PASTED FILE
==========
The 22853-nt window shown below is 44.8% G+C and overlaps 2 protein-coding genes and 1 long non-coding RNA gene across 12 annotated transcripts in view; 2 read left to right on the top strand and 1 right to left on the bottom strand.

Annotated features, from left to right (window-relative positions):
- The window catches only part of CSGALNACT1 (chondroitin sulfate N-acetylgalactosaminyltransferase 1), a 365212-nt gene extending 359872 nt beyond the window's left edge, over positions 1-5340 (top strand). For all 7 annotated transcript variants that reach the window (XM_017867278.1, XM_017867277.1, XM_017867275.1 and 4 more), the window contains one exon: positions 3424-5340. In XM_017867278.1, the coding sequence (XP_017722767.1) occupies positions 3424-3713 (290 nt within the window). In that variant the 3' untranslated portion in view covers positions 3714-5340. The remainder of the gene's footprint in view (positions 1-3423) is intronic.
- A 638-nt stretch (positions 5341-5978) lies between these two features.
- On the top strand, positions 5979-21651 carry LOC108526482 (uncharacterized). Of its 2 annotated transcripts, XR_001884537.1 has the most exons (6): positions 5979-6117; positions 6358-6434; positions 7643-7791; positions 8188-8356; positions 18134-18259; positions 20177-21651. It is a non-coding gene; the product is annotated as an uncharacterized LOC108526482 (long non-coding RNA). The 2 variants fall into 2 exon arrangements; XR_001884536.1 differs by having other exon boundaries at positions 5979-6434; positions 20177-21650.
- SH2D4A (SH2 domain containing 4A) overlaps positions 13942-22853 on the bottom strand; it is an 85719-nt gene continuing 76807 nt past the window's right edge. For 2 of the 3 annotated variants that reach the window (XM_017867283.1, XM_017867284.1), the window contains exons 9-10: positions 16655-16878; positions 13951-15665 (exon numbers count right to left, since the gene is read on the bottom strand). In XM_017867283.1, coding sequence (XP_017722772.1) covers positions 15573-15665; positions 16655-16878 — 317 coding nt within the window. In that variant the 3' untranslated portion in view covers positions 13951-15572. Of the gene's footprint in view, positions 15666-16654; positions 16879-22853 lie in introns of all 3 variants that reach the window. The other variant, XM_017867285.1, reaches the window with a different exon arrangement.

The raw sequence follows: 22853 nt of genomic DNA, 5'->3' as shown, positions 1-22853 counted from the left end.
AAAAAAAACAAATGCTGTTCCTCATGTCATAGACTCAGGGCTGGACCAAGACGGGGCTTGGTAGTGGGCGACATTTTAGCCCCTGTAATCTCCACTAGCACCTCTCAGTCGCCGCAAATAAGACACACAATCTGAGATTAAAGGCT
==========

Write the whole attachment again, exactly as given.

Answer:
The 22853-nt window shown below is 44.8% G+C and overlaps 2 protein-coding genes and 1 long non-coding RNA gene across 12 annotated transcripts in view; 2 read left to right on the top strand and 1 right to left on the bottom strand.

Annotated features, from left to right (window-relative positions):
- The window catches only part of CSGALNACT1 (chondroitin sulfate N-acetylgalactosaminyltransferase 1), a 365212-nt gene extending 359872 nt beyond the window's left edge, over positions 1-5340 (top strand). For all 7 annotated transcript variants that reach the window (XM_017867278.1, XM_017867277.1, XM_017867275.1 and 4 more), the window contains one exon: positions 3424-5340. In XM_017867278.1, the coding sequence (XP_017722767.1) occupies positions 3424-3713 (290 nt within the window). In that variant the 3' untranslated portion in view covers positions 3714-5340. The remainder of the gene's footprint in view (positions 1-3423) is intronic.
- A 638-nt stretch (positions 5341-5978) lies between these two features.
- On the top strand, positions 5979-21651 carry LOC108526482 (uncharacterized). Of its 2 annotated transcripts, XR_001884537.1 has the most exons (6): positions 5979-6117; positions 6358-6434; positions 7643-7791; positions 8188-8356; positions 18134-18259; positions 20177-21651. It is a non-coding gene; the product is annotated as an uncharacterized LOC108526482 (long non-coding RNA). The 2 variants fall into 2 exon arrangements; XR_001884536.1 differs by having other exon boundaries at positions 5979-6434; positions 20177-21650.
- SH2D4A (SH2 domain containing 4A) overlaps positions 13942-22853 on the bottom strand; it is an 85719-nt gene continuing 76807 nt past the window's right edge. For 2 of the 3 annotated variants that reach the window (XM_017867283.1, XM_017867284.1), the window contains exons 9-10: positions 16655-16878; positions 13951-15665 (exon numbers count right to left, since the gene is read on the bottom strand). In XM_017867283.1, coding sequence (XP_017722772.1) covers positions 15573-15665; positions 16655-16878 — 317 coding nt within the window. In that variant the 3' untranslated portion in view covers positions 13951-15572. Of the gene's footprint in view, positions 15666-16654; positions 16879-22853 lie in introns of all 3 variants that reach the window. The other variant, XM_017867285.1, reaches the window with a different exon arrangement.

The raw sequence follows: 22853 nt of genomic DNA, 5'->3' as shown, positions 1-22853 counted from the left end.
AAAAAAAACAAATGCTGTTCCTCATGTCATAGACTCAGGGCTGGACCAAGACGGGGCTTGGTAGTGGGCGACATTTTAGCCCCTGTAATCTCCACTAGCACCTCTCAGTCGCCGCAAATAAGACACACAATCTGAGATTAAAGGCT